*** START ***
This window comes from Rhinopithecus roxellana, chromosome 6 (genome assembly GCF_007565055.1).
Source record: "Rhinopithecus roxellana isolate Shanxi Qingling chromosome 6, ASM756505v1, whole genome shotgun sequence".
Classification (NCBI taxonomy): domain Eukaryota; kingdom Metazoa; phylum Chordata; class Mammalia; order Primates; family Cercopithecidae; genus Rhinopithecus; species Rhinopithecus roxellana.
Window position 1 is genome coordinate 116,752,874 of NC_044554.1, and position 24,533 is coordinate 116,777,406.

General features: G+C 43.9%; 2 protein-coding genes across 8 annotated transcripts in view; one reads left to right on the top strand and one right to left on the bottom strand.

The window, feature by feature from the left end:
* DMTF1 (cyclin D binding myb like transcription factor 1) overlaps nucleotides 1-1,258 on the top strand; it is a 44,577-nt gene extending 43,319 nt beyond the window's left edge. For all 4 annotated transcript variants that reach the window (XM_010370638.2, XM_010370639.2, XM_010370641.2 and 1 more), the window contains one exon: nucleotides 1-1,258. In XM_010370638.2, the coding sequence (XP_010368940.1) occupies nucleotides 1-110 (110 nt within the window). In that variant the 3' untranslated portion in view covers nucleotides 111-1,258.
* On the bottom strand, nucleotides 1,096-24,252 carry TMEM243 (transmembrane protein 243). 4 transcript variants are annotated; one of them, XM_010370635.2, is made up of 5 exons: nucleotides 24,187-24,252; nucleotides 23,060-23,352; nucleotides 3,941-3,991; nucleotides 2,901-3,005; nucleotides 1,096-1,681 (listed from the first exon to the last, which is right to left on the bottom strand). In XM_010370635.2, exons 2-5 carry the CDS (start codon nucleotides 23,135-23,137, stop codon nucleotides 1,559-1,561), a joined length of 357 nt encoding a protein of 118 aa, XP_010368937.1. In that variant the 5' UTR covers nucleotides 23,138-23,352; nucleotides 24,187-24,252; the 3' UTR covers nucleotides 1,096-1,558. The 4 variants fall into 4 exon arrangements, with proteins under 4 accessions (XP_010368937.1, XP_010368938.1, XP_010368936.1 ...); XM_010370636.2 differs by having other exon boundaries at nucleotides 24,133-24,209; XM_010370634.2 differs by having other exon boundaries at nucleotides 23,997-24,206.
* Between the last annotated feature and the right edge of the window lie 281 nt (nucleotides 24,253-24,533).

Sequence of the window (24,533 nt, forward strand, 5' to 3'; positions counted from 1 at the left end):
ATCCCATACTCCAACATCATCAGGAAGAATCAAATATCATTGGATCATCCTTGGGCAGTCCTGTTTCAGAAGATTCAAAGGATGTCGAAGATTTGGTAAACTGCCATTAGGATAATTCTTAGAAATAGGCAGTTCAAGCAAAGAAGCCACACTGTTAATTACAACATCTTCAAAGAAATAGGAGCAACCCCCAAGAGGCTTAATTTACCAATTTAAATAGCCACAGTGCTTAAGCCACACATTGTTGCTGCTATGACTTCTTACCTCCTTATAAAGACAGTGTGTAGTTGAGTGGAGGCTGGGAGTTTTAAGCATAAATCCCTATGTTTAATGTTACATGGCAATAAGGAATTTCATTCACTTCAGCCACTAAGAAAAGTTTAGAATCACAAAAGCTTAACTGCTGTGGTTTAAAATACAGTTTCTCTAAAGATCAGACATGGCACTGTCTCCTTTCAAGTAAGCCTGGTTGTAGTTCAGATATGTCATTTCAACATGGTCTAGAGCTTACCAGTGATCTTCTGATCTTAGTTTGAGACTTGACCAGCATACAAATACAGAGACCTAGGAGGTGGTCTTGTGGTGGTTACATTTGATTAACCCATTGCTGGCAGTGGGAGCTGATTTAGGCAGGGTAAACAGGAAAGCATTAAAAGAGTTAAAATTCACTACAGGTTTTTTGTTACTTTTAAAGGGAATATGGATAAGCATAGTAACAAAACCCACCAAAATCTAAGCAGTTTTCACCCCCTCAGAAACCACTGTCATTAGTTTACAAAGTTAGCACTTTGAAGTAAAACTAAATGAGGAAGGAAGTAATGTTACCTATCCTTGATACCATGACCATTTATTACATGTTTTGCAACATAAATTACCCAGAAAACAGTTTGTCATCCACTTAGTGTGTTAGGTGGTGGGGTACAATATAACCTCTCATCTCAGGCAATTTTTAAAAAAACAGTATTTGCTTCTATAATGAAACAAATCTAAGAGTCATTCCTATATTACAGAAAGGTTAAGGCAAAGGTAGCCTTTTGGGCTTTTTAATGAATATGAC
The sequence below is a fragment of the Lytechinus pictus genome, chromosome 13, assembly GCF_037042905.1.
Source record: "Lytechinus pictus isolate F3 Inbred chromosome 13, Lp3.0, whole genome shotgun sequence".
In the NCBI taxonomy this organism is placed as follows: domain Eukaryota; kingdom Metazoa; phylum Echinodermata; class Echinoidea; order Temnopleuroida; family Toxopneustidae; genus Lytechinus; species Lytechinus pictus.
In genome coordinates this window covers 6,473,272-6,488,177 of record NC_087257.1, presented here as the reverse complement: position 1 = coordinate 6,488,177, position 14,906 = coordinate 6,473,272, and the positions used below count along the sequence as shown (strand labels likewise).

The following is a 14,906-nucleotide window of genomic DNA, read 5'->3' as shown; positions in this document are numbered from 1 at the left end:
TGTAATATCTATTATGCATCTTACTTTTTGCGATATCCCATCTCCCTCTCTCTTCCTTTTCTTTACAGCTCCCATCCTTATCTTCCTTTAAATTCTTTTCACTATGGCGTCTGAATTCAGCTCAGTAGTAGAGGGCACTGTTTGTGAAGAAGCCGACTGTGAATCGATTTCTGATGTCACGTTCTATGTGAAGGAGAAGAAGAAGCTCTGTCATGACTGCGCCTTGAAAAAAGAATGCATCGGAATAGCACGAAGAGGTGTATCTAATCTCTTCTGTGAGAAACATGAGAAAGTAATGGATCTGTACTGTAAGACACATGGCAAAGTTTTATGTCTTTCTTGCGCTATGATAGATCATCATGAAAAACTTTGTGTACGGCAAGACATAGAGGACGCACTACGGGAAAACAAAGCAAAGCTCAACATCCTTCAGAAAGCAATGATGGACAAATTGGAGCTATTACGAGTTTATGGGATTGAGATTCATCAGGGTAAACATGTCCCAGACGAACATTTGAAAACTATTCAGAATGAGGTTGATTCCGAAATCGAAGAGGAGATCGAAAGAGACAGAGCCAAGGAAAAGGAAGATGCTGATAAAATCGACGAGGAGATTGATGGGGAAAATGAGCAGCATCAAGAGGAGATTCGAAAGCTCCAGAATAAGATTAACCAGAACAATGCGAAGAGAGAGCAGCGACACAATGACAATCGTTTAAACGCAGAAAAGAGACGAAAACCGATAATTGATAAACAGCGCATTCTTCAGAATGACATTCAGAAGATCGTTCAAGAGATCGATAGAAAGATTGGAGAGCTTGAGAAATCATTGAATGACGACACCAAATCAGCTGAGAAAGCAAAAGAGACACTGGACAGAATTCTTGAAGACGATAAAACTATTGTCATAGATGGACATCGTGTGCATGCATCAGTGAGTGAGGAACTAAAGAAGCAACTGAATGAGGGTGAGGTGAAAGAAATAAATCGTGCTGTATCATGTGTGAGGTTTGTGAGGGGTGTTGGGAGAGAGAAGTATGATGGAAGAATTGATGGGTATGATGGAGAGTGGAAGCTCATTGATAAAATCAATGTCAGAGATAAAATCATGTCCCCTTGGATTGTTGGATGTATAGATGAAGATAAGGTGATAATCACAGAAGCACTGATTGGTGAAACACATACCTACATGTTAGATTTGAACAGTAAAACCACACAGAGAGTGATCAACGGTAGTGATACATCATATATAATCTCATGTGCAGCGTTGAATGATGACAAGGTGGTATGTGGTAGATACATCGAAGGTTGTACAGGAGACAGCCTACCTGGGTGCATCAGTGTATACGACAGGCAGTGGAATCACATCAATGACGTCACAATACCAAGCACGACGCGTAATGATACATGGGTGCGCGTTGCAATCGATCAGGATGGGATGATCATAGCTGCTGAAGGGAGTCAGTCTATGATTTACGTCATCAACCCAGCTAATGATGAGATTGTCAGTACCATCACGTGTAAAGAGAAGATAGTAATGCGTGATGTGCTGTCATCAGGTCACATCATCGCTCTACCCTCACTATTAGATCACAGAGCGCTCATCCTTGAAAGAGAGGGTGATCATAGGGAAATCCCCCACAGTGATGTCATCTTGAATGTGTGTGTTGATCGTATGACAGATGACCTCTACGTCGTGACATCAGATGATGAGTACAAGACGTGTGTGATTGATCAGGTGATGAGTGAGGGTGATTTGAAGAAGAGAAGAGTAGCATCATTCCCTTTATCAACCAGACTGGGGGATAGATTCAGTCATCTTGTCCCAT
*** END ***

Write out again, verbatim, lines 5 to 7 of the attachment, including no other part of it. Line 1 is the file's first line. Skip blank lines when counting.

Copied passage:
General features: G+C 43.9%; 2 protein-coding genes across 8 annotated transcripts in view; one reads left to right on the top strand and one right to left on the bottom strand.

The window, feature by feature from the left end:
* DMTF1 (cyclin D binding myb like transcription factor 1) overlaps nucleotides 1-1,258 on the top strand; it is a 44,577-nt gene extending 43,319 nt beyond the window's left edge. For all 4 annotated transcript variants that reach the window (XM_010370638.2, XM_010370639.2, XM_010370641.2 and 1 more), the window contains one exon: nucleotides 1-1,258. In XM_010370638.2, the coding sequence (XP_010368940.1) occupies nucleotides 1-110 (110 nt within the window). In that variant the 3' untranslated portion in view covers nucleotides 111-1,258.